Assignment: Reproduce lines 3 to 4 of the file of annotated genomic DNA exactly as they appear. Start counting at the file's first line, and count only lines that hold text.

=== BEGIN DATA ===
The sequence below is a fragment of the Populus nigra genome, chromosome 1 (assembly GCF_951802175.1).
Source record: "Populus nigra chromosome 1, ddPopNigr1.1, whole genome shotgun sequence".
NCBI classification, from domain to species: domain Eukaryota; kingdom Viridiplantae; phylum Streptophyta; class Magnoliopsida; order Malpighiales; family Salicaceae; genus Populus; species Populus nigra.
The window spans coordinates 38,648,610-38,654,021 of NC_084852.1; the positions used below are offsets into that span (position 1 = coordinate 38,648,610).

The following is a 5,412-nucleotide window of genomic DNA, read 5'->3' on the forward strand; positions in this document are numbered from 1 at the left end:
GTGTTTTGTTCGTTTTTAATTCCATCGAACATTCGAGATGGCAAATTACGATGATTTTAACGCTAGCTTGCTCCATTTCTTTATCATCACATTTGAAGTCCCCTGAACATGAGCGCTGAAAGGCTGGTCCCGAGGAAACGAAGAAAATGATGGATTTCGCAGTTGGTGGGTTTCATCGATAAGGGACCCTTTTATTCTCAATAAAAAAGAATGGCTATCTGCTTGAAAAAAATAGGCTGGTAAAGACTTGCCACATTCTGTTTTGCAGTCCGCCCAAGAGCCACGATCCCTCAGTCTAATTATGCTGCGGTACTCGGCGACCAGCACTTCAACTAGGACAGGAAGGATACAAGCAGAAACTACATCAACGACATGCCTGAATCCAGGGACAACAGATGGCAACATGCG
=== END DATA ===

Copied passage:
NCBI classification, from domain to species: domain Eukaryota; kingdom Viridiplantae; phylum Streptophyta; class Magnoliopsida; order Malpighiales; family Salicaceae; genus Populus; species Populus nigra.
The window spans coordinates 38,648,610-38,654,021 of NC_084852.1; the positions used below are offsets into that span (position 1 = coordinate 38,648,610).